September 23, 2020
It seems at times as though the IRS is an all-knowing, all-powerful entity that no one can escape. You can’t run, and you can’t hide. They know how much money you make, how much you have in your bank and investment accounts, and even how much you won while playing roulette at the casino last week. But the real question is: do they truly know all of this? Or do we just assume they do? How can they obtain all this personal information? The answer is pretty simple. In reality, the IRS does have plenty of financially insightful access to everything from your bank accounts to every tax form submitted with your name and social security number on it. But is there a limit to “Big Brother’s” financial access?
How Does the IRS Know That I Have Undisclosed Income?
The IRS uses a sophisticated computer system in order to match up your income as reported on your tax return with everything that your employers have reported under your name and social security number. For example, if you submit a return that only has the money that you’ve made from one client or job, neglecting to enter any of your other income, the IRS’ computers will catch the mistake. Then, you’ll receive a letter from them informing you of their findings and their impact on your current tax situation.
Since income can be reported on a number of different forms and from many varying sources, this is the best way for the IRS to determine whether or not you’re reporting all of your income. You are better off holding off on submitting your return until you have all of those forms (while still sending it in before the due date) in order to accurately account for all of the money that you’ve made throughout the previous year.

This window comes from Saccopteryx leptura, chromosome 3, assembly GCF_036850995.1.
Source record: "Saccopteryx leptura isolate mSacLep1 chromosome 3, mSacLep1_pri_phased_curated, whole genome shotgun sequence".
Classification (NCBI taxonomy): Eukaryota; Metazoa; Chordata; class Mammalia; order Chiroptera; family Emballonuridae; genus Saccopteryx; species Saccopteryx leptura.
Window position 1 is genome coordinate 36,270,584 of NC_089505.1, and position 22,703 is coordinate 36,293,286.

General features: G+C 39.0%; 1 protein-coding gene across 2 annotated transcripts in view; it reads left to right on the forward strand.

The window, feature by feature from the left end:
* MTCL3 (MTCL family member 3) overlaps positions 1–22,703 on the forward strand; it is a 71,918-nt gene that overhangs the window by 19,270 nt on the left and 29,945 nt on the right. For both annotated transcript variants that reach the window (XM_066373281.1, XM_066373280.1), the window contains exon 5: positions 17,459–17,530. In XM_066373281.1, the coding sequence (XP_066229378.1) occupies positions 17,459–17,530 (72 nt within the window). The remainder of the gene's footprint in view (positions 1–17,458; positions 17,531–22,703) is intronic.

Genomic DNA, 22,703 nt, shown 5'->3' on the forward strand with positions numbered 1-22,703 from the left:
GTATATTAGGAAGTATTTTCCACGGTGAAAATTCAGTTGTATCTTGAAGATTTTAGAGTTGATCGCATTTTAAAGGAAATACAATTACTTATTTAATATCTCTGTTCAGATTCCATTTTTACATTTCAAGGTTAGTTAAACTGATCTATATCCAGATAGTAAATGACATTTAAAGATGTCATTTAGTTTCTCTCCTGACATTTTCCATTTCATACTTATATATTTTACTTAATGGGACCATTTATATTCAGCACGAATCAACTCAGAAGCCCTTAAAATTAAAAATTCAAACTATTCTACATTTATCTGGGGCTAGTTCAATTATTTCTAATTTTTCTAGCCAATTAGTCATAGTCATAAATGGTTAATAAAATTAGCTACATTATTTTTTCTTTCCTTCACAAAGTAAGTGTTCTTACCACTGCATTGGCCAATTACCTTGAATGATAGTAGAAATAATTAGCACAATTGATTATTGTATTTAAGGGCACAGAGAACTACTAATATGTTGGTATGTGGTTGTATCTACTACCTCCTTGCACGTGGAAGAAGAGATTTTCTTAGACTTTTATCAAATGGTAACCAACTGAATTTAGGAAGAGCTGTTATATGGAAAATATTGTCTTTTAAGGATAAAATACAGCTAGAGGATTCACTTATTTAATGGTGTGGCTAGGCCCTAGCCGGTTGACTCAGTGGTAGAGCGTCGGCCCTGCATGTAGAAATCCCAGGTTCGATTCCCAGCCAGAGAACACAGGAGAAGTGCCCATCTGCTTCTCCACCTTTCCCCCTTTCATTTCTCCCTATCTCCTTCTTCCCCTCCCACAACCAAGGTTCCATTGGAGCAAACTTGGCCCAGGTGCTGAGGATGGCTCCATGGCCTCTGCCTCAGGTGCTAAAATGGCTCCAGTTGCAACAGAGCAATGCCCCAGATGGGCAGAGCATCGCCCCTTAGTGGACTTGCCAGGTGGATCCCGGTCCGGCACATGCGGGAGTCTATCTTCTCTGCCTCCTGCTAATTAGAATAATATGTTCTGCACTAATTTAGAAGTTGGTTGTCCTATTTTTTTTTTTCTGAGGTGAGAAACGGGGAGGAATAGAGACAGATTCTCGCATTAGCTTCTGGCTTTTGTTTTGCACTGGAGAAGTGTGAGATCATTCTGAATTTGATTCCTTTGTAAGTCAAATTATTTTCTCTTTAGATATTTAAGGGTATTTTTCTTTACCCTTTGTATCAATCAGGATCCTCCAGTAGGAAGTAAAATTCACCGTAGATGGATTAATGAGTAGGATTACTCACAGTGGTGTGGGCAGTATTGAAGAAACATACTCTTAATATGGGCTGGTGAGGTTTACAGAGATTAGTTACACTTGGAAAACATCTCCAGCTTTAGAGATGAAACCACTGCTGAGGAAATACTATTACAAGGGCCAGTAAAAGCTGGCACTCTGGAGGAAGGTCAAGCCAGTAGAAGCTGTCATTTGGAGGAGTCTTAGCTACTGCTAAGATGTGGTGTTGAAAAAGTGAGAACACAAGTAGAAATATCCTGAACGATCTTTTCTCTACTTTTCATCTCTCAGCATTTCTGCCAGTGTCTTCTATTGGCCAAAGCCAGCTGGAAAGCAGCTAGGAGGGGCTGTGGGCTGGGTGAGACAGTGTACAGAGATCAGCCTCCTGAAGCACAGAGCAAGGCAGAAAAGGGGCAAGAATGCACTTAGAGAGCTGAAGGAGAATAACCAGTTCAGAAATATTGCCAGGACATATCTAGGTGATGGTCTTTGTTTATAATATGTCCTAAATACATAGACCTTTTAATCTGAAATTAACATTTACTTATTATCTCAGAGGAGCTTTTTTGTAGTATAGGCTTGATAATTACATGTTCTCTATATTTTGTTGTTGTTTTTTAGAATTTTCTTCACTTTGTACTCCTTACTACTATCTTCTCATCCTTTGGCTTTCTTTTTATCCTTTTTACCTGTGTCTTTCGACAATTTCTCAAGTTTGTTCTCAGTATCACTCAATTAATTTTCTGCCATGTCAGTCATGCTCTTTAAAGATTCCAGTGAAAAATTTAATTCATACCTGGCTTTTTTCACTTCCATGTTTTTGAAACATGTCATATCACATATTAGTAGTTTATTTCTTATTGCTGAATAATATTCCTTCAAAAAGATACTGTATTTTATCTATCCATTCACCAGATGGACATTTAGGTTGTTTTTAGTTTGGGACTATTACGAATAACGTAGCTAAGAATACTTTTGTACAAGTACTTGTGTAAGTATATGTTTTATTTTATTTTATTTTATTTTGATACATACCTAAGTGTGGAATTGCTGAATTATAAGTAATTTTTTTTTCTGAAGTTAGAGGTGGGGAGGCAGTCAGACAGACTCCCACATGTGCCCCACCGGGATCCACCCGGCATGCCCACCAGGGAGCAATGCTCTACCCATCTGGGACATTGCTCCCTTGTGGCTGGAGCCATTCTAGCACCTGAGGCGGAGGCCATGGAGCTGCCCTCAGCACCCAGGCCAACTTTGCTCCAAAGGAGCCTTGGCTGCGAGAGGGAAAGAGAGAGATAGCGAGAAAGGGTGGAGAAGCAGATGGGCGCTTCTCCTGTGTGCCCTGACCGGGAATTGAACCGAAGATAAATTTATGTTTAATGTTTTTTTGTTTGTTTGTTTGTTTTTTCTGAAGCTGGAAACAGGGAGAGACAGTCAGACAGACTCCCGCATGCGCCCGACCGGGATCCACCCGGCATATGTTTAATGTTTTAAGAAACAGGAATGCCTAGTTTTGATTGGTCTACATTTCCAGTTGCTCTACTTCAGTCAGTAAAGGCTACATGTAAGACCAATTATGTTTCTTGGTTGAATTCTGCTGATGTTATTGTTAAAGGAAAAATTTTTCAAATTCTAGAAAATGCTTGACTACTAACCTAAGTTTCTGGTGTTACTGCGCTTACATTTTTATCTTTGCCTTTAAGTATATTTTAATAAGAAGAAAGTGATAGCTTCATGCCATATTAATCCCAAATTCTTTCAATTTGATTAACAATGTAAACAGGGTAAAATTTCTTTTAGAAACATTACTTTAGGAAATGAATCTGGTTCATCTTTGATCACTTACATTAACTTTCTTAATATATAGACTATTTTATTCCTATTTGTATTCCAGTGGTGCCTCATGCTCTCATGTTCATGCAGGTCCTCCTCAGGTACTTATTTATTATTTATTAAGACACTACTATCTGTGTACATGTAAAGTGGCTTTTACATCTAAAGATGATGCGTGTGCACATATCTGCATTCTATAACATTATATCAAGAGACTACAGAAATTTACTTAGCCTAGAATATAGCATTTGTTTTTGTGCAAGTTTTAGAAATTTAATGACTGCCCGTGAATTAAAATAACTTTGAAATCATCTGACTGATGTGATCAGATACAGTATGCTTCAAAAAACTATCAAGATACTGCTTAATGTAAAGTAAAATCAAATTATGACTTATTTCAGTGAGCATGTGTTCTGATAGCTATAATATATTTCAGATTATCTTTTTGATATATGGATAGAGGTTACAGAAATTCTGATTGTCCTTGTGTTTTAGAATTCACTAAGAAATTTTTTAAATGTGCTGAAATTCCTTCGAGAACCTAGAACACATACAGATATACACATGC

Can The IRS View Your Bank Accounts?
The short answer here is yes; the IRS can view your bank accounts. They can also place a levy on them if you owe back taxes or they suspect that you are cheating on your taxes by not reporting all your income. With that said, this is something that they won’t look into without approaching you first. You’ll receive a notice from the IRS requesting that you provide your bank statements to either a revenue agent (in the case of an audit) or a revenue officer (for those suspected of owing back taxes.) If you don’t comply and willingly send them the information, they will reach out to your bank to obtain those records.
Since many of your bank account information is already in the IRS’ hands, either from interest earned and reported on an account or from making payments to the IRS, they already know where you do your banking and which types of accounts that you hold. It’s true – you really can’t hide anything from the IRS.
Do They Look at Your Social Media?